The best part of RTC is the fact that it does not pretend to be a simulation game. It goes all out. You can manage anything – right down to the very name of a park guest. Need more money? Take out a loan from the bank. Just remember the longer you take to pay it back, the lower your park’s reputation sinks. The better reputation you have, the more people attend. Need to get your reputation up? Create an ad for the park or a specific ride. The more people attend the more money the park earns.
As an amusement park tycoon, you’ll need to hire staff to help you take care of the park. Any staff you hire, you can name and set on a certain path which the staff member will follow and obey. At any point, you can start to develop and research rides, improvements to existing rides, and new stores in which to make more money. The more rides the better. Also, try not to forget about building a rollercoaster because. . . . you are going to want to. It’s the best part. Make the fastest roller coaster in the world, or the roller coaster with the biggest drop. Hell, open the roller coaster unfinished and let the cart spiral to its doom! It’s your park, and your choice.
- RCT leaves nothing out, but still there are some small complaints and annoyances I have with the game. First off, the roller coaster creator is a bit clunky and can be annoying at times, especially when you are running out of room to build the coaster and all you need is one tiny square on that grid. Another complaint is the isometric angle that the game features. It makes it hard to tell how elevated the ground or a ride is. When you are building rides you need to be able to see at what height you are and the angle of the map just makes that difficult. Managing your staff can be a bit of a nuisance and sometimes the park guests are just stupid.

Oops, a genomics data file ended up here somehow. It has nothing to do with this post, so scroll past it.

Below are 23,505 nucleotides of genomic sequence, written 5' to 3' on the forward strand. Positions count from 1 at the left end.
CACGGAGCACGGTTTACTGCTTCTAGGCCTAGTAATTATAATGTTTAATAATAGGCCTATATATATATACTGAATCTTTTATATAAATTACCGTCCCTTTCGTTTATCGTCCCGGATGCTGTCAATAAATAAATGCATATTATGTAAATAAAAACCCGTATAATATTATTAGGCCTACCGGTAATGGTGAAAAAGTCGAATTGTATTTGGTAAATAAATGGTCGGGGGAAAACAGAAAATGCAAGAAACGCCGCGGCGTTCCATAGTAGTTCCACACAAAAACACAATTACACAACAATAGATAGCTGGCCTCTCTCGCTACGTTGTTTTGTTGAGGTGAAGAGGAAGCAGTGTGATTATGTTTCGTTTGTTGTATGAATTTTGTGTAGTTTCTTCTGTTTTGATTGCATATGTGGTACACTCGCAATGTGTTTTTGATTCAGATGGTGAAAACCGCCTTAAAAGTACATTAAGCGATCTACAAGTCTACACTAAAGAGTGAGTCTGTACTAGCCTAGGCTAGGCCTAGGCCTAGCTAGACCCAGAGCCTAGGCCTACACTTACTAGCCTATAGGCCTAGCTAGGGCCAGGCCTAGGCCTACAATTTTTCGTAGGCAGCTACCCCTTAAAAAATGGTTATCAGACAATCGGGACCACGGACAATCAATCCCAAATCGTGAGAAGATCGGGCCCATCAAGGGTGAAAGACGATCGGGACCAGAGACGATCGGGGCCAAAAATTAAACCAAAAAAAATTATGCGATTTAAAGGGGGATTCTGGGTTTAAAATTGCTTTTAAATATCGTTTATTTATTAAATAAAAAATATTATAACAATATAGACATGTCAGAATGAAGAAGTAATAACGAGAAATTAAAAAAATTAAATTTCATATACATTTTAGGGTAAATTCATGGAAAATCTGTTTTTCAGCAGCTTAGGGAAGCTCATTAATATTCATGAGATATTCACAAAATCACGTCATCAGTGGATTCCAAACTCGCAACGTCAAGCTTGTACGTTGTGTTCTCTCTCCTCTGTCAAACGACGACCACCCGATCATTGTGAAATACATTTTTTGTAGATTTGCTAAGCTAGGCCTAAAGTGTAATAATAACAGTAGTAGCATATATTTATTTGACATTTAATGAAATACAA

All these problems are easily overlooked, except for one thing. My biggest complaint about RCT is the digging mechanic and the way it displays and uses it. It’s such a burden and you have no choice but to use it at certain points in the game. If you want to build a rowboat ride you need water. You have to use the digging tool and dig a hole, but if there is a ride it’s so awkward – and the underground view they give you does nothing. Finally, when you get around to digging an okay hole, all your money’s gone from the expensive excavation prices. Argh!
But, besides all these small complaints about the RCT’s gameplay, it still stands out as one of the best theme park simulators on the market, ten years after it was first introduced.
This game is nothing special in the sound department. The one thing it does not have is music; there’s a little tune that plays in the intro, and that’s about it. There is literally no music during the game. RCT went with something different: atmospheric noise. Too bad this background noise is terrible, and just sounds like a bunch of screams and swooshes. RCT lacks audio, and I wish it didn’t, because I love me my game music!
If you are a strategy or simulation fan, I urge you to give this one a try. A few complaints here and there – but none of these complaints really diminishes the attraction of fun, unique and smart gameplay, and that’s what RCT’s got going on. Even better, you’ll pick it up as a bargain; it’s not even $5.99 and if you do have it, you’ll want to play it again.